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Pakistan: TRANSPORTATION AND TELECOMMUNICATIONS

TRANSPORTATION AND TELECOMMUNICATIONS

Overview: Pakistan’s transportation infrastructure has suffered from government neglect. Although there are some signs of improvement, foreign observers often contend that the poor transportation infrastructure inhibits economic growth potential. Both the quality and quantity of government-funded rail and bus service have declined, and in some cases operations have ceased altogether. As a result, private buses, taxis, autorickshaws, and horse-drawn tongas meet most urban transportation demand. These vehicles are unregulated, and safety issues abound. Various government programs have attempted to improve transportation through highway construction and automobile imports, but these endeavors have been costly, and highway capacity is substantially underutilized. Statistics show an increase in freight and passenger traffic on roads, but the increase is believed to be due to the declining quality of rail service rather than to the increasing affordability of automobiles. Studies cite significant, accompanying problems with vehicular pollution, increasing traffic density, and high numbers of traffic fatalities.

By contrast, Pakistan’s telecommunications infrastructure has fared somewhat better, although the government’s periodic control of communications industries is believed to have limited service improvements. Legislation in 1991 encouraged private-sector participation in communications services by privatizing state-run communications providers and licensing communications provision. However, 1995 legislation granted the publicly traded Pakistan Telecommunication Company Limited (PTCL) a monopoly over telephone services. In 2003 the government announced that telecommunications would be deregulated, yet the results of this change were not yet apparent by early 2005.

Roads: Roads, road traffic, and motor vehicles all have increased substantially since the early 1990s. According to government statistics, from 1994 to 2003 total road length increased from 196,877 to 251,845 kilometers, and highways increased, from 104,001 to 151,028 kilometers. The total number of registered motor vehicles also increased from 3.5 million to 5.2 million, including 2.5 million motorcycles, 1.3 million automobiles, and 178,000 trucks. In the early 1990s, the government announced plans to shift passenger and freight traffic from roads to rail, but by 2004 the declining quality and quantity of rail service continued to prompt increases in private and commercial use of roads.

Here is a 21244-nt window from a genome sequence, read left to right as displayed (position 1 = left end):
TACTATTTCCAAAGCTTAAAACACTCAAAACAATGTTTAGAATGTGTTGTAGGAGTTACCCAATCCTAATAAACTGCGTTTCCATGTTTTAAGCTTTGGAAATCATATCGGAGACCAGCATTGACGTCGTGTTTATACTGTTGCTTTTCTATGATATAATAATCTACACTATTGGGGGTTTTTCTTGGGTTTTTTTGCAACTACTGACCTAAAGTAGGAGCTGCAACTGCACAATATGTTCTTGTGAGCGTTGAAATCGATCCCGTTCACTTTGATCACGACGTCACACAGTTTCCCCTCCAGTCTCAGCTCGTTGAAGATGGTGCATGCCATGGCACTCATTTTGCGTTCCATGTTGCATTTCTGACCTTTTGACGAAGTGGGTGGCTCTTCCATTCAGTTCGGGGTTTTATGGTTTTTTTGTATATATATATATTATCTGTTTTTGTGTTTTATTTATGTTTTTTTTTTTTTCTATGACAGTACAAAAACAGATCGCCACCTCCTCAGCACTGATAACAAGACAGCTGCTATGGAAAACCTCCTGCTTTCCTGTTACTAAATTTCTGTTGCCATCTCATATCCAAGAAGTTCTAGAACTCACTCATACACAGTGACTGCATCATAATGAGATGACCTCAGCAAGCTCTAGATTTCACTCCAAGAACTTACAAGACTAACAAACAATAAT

Railroads: The railroad system is publicly owned, but government funding has been insufficient to maintain the system. Government figures indicate that operating revenues exceeded operating expenses from FY 1994 to FY 2003, but the deterioration in the quantity and quality of service suggests that major problems persist. From 1994 to 2003, the quantity of track kilometers fell from 8,775 to 7,791 kilometers, and route kilometers dropped from 12,625 to 11,515 kilometers. Of the track kilometers, 7,346 kilometers were 1.676-millimeter gauge, and 445 kilometers were 1.000-millimeter gauge. Passenger journeys peaked at 85 million in FY 1989 and declined until FY 1999, after which they increased to 72.4 million in FY 2003. Freight tonnage fell from 8 million tons in FY 1994 to 6.2 million tons in FY 2003. In the same period, the number of locomotives decreased from 676 to 577, and the quantity of coaches fell from 2,831 to 1,843.

Since 1992, various privatization ventures have been terminated and placed back on the market, and the federal government has attempted to transfer responsibility for some rail services to local and provincial authorities. Urban and suburban passenger rail service is often irregular and slower than road transport, but the government plans to build passenger rail systems in Karachi, Lahore, Islamabad, and Rawalpindi. A proposed rail line connecting Pakistan with Iran has been stalled because of a lack of funding.